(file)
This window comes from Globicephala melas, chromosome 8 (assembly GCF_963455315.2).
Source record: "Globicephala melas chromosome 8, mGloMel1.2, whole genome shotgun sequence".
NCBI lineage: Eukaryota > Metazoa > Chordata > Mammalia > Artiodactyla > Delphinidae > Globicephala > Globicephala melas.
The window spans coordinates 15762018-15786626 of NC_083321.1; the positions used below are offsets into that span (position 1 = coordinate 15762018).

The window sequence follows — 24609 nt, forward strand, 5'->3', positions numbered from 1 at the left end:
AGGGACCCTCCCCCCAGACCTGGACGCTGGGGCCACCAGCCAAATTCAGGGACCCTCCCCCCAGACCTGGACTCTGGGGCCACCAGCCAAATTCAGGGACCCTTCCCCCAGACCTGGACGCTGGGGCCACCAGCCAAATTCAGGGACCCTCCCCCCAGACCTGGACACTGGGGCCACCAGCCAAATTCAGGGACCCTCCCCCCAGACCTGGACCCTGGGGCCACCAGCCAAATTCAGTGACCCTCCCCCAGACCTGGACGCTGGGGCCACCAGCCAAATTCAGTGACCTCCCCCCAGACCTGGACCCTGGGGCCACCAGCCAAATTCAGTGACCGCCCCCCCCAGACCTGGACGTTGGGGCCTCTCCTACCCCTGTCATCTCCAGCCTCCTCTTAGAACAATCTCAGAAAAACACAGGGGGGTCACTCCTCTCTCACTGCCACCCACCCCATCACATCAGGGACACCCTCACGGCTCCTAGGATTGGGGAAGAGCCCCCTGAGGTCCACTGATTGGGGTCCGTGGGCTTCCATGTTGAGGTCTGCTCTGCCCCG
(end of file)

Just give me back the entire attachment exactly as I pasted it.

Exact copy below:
This window comes from Globicephala melas, chromosome 8 (assembly GCF_963455315.2).
Source record: "Globicephala melas chromosome 8, mGloMel1.2, whole genome shotgun sequence".
NCBI lineage: Eukaryota > Metazoa > Chordata > Mammalia > Artiodactyla > Delphinidae > Globicephala > Globicephala melas.
The window spans coordinates 15762018-15786626 of NC_083321.1; the positions used below are offsets into that span (position 1 = coordinate 15762018).

The window sequence follows — 24609 nt, forward strand, 5'->3', positions numbered from 1 at the left end:
AGGGACCCTCCCCCCAGACCTGGACGCTGGGGCCACCAGCCAAATTCAGGGACCCTCCCCCCAGACCTGGACTCTGGGGCCACCAGCCAAATTCAGGGACCCTTCCCCCAGACCTGGACGCTGGGGCCACCAGCCAAATTCAGGGACCCTCCCCCCAGACCTGGACACTGGGGCCACCAGCCAAATTCAGGGACCCTCCCCCCAGACCTGGACCCTGGGGCCACCAGCCAAATTCAGTGACCCTCCCCCAGACCTGGACGCTGGGGCCACCAGCCAAATTCAGTGACCTCCCCCCAGACCTGGACCCTGGGGCCACCAGCCAAATTCAGTGACCGCCCCCCCCAGACCTGGACGTTGGGGCCTCTCCTACCCCTGTCATCTCCAGCCTCCTCTTAGAACAATCTCAGAAAAACACAGGGGGGTCACTCCTCTCTCACTGCCACCCACCCCATCACATCAGGGACACCCTCACGGCTCCTAGGATTGGGGAAGAGCCCCCTGAGGTCCACTGATTGGGGTCCGTGGGCTTCCATGTTGAGGTCTGCTCTGCCCCG